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    $\begingroup$ For this reason the Simulation Argument is itself metaphysics. It tells you precisely nothing. $\endgroup$ – Robinson Aug 18 '15 at 10:28
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A good theory is something that doesn't have 100% overlap with another theory, meaning like a Venn Diagram, there are areas where you can test the validity of that theory. While it's true that you can't decisively prove a theory right or wrong, this doesn't mean you cannot demonstrate the correctness of a theory over another.

Presumably if the entire universe were simulated as is, it has 100% overlap with any other theory, which in a practical sense is just as useful as a theory that claims that the universe just blinked into existence yesterday as we know it. It has 100% overlap with other theories so there is no way to distinguish from any other theory.

I am familiar with this theory, and I myself am drawn to it, but this is not cause enough to jetison old theories and replace them with ones that don't offer any new insight. String theory is also difficult to prove, but at least it offered something previous theories did not: a unified theory of everything.

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  • $\begingroup$ "While it's true that you can't decisively prove a theory right or wrong..." - you can prove a theory wrong. $\endgroup$ – wltrup Aug 18 '15 at 11:36
  • $\begingroup$ @wltrup An incorrect theory (beyond a shadow of a doubt) is not a theory anymore than a proven theory (beyond a shadow of a doubt) is a theory. $\endgroup$ – Neil Aug 18 '15 at 11:55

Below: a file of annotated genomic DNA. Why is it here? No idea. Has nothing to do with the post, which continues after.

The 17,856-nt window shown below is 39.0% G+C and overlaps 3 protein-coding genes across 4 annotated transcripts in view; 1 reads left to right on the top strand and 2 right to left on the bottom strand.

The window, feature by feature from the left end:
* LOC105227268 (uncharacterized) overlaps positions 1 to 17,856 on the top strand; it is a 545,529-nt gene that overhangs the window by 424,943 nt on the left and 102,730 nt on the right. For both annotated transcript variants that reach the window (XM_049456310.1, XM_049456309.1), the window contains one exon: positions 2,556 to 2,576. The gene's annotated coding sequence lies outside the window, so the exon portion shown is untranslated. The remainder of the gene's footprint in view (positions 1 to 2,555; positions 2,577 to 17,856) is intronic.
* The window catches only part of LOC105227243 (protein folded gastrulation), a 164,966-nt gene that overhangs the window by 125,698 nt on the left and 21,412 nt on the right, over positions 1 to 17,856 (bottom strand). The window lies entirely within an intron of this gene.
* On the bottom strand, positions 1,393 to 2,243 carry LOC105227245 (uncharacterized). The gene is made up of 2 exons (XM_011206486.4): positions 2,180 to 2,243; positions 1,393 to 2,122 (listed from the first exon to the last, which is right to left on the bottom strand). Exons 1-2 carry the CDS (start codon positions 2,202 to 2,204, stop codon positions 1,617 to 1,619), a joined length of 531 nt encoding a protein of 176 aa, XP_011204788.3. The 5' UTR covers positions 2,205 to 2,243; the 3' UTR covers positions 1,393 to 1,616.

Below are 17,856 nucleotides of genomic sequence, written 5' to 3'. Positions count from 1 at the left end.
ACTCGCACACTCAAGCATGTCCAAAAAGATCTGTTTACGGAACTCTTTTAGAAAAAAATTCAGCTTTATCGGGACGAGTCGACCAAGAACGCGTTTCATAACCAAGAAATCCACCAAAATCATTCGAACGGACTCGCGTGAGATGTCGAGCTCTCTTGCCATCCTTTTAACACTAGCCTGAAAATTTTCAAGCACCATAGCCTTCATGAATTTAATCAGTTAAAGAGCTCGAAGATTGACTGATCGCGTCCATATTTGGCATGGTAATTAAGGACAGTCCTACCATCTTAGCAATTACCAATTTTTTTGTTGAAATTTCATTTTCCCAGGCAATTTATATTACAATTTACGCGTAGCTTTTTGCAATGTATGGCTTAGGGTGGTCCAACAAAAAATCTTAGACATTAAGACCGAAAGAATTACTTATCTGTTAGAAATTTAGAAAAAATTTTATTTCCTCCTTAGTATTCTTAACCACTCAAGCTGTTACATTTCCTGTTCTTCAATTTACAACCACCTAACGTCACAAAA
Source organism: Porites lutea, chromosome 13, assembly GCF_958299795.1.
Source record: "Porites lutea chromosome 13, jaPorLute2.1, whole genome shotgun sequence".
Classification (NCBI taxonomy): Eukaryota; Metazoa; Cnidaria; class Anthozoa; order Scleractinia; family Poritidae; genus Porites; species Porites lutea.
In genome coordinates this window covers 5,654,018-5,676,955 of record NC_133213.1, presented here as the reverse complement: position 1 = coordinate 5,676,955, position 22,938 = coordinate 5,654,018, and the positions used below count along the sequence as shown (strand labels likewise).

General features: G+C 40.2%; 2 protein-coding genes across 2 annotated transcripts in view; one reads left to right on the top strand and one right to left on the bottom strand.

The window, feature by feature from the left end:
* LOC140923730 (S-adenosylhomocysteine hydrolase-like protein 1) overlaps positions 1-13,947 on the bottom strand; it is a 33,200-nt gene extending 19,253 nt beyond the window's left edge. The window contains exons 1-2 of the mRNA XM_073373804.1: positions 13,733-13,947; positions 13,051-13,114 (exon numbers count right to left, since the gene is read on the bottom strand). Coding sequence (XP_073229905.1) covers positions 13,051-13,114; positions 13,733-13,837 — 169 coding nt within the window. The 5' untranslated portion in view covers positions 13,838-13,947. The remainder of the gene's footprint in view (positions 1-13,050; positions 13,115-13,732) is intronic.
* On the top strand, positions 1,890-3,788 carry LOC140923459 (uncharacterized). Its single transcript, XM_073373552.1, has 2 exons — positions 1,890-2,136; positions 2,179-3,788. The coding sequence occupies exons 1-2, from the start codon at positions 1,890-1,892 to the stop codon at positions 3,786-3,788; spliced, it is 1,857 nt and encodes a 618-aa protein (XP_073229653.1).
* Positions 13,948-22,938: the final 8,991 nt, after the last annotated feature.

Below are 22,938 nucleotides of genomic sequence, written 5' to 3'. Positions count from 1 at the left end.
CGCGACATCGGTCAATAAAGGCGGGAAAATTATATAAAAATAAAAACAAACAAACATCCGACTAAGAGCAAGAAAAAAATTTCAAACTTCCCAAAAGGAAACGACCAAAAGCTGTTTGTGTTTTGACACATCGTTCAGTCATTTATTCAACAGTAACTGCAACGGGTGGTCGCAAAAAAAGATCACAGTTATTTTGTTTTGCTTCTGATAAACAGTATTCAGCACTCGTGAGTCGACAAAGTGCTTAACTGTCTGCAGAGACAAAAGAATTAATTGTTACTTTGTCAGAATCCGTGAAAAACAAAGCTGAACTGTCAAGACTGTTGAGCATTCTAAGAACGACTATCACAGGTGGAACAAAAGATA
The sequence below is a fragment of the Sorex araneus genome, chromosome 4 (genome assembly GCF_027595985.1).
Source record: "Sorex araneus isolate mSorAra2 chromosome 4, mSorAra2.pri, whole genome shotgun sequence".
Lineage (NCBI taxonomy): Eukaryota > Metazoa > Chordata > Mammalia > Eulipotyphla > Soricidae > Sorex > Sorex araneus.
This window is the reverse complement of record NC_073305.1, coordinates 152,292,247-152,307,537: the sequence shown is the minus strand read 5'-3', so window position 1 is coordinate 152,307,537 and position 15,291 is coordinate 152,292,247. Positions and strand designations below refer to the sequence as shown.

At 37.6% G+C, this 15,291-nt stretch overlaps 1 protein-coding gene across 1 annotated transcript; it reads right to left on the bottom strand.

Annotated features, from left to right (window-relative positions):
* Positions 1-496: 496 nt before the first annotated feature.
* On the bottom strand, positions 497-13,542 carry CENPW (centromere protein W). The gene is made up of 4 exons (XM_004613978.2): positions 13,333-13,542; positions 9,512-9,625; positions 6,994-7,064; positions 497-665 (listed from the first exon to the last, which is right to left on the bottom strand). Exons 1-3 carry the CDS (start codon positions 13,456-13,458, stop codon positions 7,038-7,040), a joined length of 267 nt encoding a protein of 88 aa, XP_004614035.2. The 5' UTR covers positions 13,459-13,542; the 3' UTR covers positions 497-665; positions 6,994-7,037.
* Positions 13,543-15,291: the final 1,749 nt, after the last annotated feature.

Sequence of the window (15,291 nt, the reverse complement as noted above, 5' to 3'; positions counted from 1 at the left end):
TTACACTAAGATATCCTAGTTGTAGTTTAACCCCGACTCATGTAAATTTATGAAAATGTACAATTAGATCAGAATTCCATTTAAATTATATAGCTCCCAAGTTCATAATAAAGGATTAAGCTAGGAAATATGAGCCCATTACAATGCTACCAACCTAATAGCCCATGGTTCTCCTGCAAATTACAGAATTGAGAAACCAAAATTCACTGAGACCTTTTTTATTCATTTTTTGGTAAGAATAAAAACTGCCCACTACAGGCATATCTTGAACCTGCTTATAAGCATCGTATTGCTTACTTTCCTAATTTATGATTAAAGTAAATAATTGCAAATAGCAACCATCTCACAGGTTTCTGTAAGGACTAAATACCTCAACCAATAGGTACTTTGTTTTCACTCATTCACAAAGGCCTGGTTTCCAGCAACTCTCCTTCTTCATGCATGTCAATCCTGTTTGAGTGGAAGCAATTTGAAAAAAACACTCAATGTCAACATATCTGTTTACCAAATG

• $\begingroup$ I think you're splitting semantic hairs now. Classical Mechanics, to mention just one example, is technically an incorrect theory since it gives results that do not agree with experiments involving objects moving at relativistic speeds, yet we still refer to it as a theory. More importantly, it's still a useful theory, in the domain where it's valid (i.e., macroscopic, not too-massive, slow-moving objects). Moreover, you're comparing two things (incorrect theories, proven theories) that can't be compared because one of them doesn't exist (there's no such thing as a proven theory). $\endgroup$ – wltrup Aug 18 '15 at 12:05
  • $\begingroup$ I should add that I don't disagree with your post. In fact, I upvoted it. I only disagree with the statement I quoted in my first comment to your answer, and your apparent support of the notion that a theory can be proven. "proven theory (beyond a shadow of a doubt)" is not a meaningful statement. $\endgroup$ – wltrup Aug 18 '15 at 12:06
  • $\begingroup$ @wltrup The original definition of the word proof was to test. Since mathematicians seem to use the word more for their specific method of deduction with their specific assumption people think proof means some kind of definitive answer. String theory is difficult to prove (i.e. test) but a simulation theory has to make a different prediction to be proven (tested). It's like if you said that the universe is really a computer to designed to trick us into thinking QFT is correct. No experiments could distinguish that from QFT itself so they aren't different predictions just different stories. $\endgroup$ – Timaeus Aug 18 '15 at 18:10